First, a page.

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Sir Thomas Lawrence, 1769–1830
Portrait of William Lock II of Norbury Park, Surrey
Additional Title(s):

Portrait of William Lock II (1767-1847) of Norbury Park, Surrey

William Lock the Younger
ca. 1800
Materials & Techniques:
Oiled charcoal and blue-gray ground on canvas
Frame: 34 1/2 x 28 x 3 1/4 inches (87.6 x 71.1 x 8.3 cm), Sheet: 26 x 19 inches (66 x 48.3 cm)
Credit Line:
Yale Center for British Art, Paul Mellon Fund and Friends of British Art Fund
Copyright Status:
Public Domain
Accession Number:
Drawings & Watercolors
Prints and Drawings
Subject Terms:
coat | costume | gaze | long hair | man | portrait | posing | shirt | solemn
Associated People:
Lock, William, the younger (1767–1847), artist
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IIIF Manifest:

This is one of the earliest chalk-on-canvas portraits that Lawrence completed, and it represents his friend and fellow artist William Lock the Younger. It is one of a pair with a double portrait of Lock’s father, William senior, and his sister, Amelia, which is in a private collection. Lock’s own work was influenced by the grace and fluidity of classical art, and intensive study of sculptures and casts may have inspired Lawrence to draw this stark yet sensual portrait of his friend. The lack of color and the use of chalk on canvas mark this portrait as experimental. Lawrence would return to this technique and perfect it during his later travels in Europe.

Cassandra Albinson

Cassandra Albinson, Thomas Lawrence, Regency power & brilliance, Yale Center for British Art, New Haven, 2010, pp. 130, No. 19

The virtuoso portrait painter Sir Thomas Lawrence was an extremely talented draftsman, despite his lack of formal training, and he frequently drew for pleasure as an antidote to the pressures and tedium of his professional life. It has been suggested that Lawrence's sensitive portrait of the younger William Lock may be a study for an untraced portrait of the sitter exhibited as the royal Academy in 1791. Lock's attire and hairstyle indicate a later dating however, and Lawrence did not usually make preliminary drawings for his paintings, preferring to prepare them by drawing directly on the canvas with chalk.
This technique clearly fascinated his sitters. Joseph Farington recorded in his diary for 7 May 1794: "This morning I sat to Lawrence when He drew in my portrait with black chalk on the Canvass, which employed him near 2 hours. He did not use colour today. - This is his mode of beginning," and Lady Elizabeth Leveson-Gower recalled: "what struck me most…was the perfection of the drawing of his portraits before any colour was put on." Lawrence also made a number of chalk portraits on canvas which he seems to have regarded as drawings in their own right, and no. 13 almost certainly falls into this category. Moreover, the portrait was owned by Lock, which implies that Lawrence would have considered it a finished work.
The sitter was the son of the connoisseur William Lock (1732-1810), was one of Lawrence's first sitter and a close friend of the artist. The younger Lock (1767-1847) was a keen patron of the arts and an aspiring artist, but after viewing Rome he lost faith in his talent and gave up painting, though he continued to draw.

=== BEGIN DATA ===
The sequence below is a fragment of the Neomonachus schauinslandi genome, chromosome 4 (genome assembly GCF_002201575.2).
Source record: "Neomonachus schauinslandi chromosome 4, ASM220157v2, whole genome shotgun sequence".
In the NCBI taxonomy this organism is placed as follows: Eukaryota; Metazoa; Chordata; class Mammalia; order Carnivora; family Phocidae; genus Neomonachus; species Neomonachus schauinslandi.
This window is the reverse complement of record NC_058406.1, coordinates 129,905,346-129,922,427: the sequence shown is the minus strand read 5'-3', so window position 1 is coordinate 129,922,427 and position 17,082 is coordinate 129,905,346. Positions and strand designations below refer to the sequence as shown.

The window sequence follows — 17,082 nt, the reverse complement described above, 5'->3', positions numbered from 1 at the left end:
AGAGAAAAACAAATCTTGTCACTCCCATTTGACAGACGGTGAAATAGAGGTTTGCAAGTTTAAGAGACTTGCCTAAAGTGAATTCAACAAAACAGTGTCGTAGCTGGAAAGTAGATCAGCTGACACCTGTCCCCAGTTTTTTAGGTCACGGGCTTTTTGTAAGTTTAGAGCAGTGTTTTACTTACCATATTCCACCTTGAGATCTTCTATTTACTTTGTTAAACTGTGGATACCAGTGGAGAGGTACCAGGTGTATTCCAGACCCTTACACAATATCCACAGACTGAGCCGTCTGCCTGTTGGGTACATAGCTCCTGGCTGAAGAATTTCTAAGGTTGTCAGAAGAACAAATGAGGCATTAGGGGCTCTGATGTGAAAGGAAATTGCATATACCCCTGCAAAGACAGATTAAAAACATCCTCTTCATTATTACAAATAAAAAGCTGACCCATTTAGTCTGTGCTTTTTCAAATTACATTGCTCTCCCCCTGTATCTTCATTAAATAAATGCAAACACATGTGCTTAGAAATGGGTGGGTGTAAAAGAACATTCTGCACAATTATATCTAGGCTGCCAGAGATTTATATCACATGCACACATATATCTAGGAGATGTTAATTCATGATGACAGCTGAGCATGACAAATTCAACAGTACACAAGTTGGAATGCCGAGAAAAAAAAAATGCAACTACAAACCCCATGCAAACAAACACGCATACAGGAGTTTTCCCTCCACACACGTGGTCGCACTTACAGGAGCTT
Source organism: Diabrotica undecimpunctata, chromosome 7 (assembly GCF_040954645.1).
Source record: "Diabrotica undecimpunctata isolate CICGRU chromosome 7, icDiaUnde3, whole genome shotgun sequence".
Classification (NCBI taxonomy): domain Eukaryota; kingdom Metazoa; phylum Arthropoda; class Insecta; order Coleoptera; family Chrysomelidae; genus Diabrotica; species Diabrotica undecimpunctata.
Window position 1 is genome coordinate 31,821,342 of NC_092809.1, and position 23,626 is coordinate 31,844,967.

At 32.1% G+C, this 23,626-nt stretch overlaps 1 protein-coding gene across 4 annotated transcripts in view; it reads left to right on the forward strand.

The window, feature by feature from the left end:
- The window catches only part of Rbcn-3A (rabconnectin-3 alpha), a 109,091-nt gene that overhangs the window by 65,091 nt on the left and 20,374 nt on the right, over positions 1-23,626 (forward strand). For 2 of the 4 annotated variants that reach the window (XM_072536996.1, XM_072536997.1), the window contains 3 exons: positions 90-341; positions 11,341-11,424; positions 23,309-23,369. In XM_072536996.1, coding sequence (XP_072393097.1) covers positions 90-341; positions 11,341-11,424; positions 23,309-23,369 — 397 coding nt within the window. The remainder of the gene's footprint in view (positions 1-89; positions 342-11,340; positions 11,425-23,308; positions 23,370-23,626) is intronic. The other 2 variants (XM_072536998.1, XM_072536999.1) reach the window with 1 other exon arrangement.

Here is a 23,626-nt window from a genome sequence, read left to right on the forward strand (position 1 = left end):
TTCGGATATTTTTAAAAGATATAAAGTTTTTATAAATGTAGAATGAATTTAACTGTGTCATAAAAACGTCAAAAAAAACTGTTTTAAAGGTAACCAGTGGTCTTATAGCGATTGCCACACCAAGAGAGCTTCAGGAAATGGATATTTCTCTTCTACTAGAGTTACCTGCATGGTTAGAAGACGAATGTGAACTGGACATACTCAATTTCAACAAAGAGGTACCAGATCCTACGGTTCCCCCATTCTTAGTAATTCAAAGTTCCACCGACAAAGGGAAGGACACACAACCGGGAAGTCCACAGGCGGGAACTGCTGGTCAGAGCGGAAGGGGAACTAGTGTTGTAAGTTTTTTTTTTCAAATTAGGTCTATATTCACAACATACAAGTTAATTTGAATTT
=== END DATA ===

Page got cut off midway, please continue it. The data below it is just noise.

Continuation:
Gillian Forrester

Wilcox, Forrester, O'Neil, Sloan. The Line of Beauty: British Drawings and Watercolors of the Eighteenth Century. Yale Center for British Art, New Haven, 2001. pg. 28 cat. no. 13

Thomas Lawrence - Regency, Power and Brilliance (Yale Center for British Art, 2011-02-24 - 2011-06-05) [YCBA Objects in the Exhibition] [Exhibition Description]

Seeing Double : Portraits, Copies and Exhibitions in 1820s London (Yale Center for British Art, 2010-06-24 - 2010-09-19) [YCBA Objects in the Exhibition] [Exhibition Description]

The Line of Beauty : British Drawings and Watercolors of the Eighteenth Century (Yale Center for British Art, 2001-05-19 - 2001-08-05) [YCBA Objects in the Exhibition] [Exhibition Description]

Cassandra Albinson, Thomas Lawrence, Regency power & brilliance , Yale Center for British Art, New Haven, 2010, pp. 130,..., No. 19, NJ18 L42 T56 2010 + (YCBA) [YCBA]

Christie's sale catalogue : British drawings and watercolours : 17 November 1992, Christie's, 1992, pp. 28-29, lot 28, Auction Catalogues (YCBA)

Dr. Kenneth Garlick, A Catalogue of the Paintings, Drawings and Pastels of Sir Thomas Lawrence, Volume of the Walpole Society, v. 39, Walpole Society, 1962-1964, p. 235, N12 W35 A1 39 + (YCBA) [YCBA]

Dr. Kenneth Garlick, Lawrence's portraits of the Locks, the Angersteins and the Boucherettes, Burlington Magazine, vol. 110, 1968, p. 670, fig. 31, N1 .B87 Oversize YCBA [ORBIS]

Susan Owens, The art of drawing : British masters and methods since 1600, V&A Publishing, London, 2013, pp. 60,. 61, fig. 41, NC228 .O92 2013 OVERSIZE (YCBA) [YCBA]

Royal Academy of Arts, Sir Thomas Lawrence, PRA, 1769-1830 : An exhibition of paintings and drawings . . ., London, 1961, pp. 33-34, no. 71, Fiche B207 YCBA [ORBIS]

Leslie M. Scattone, New Information on Lawrence's ' Portrait of Joseph Henry ', Burlington Magazine, vol. 155, no. 1321, April 2013, pp. 247, 249, fig. 40, N1 B87 (LC)+ OVERSIZE (YCBA) [YCBA]

Peter Wagner, The ruin and the sketch in the eighteenth century, vol. 2, Wissenschaftlicher Verlag Trier, Trier, 2008, p. 207, fig. 6, N6766 .R75 2008 (YCBA) [YCBA]

Scott Wilcox, Line of beauty : British drawings and watercolors of the eighteenth century, , Yale Center for British Art, New Haven, CT, 2001, p. 28, no. 13, NC228 W53 2001 (YCBA) [YCBA]

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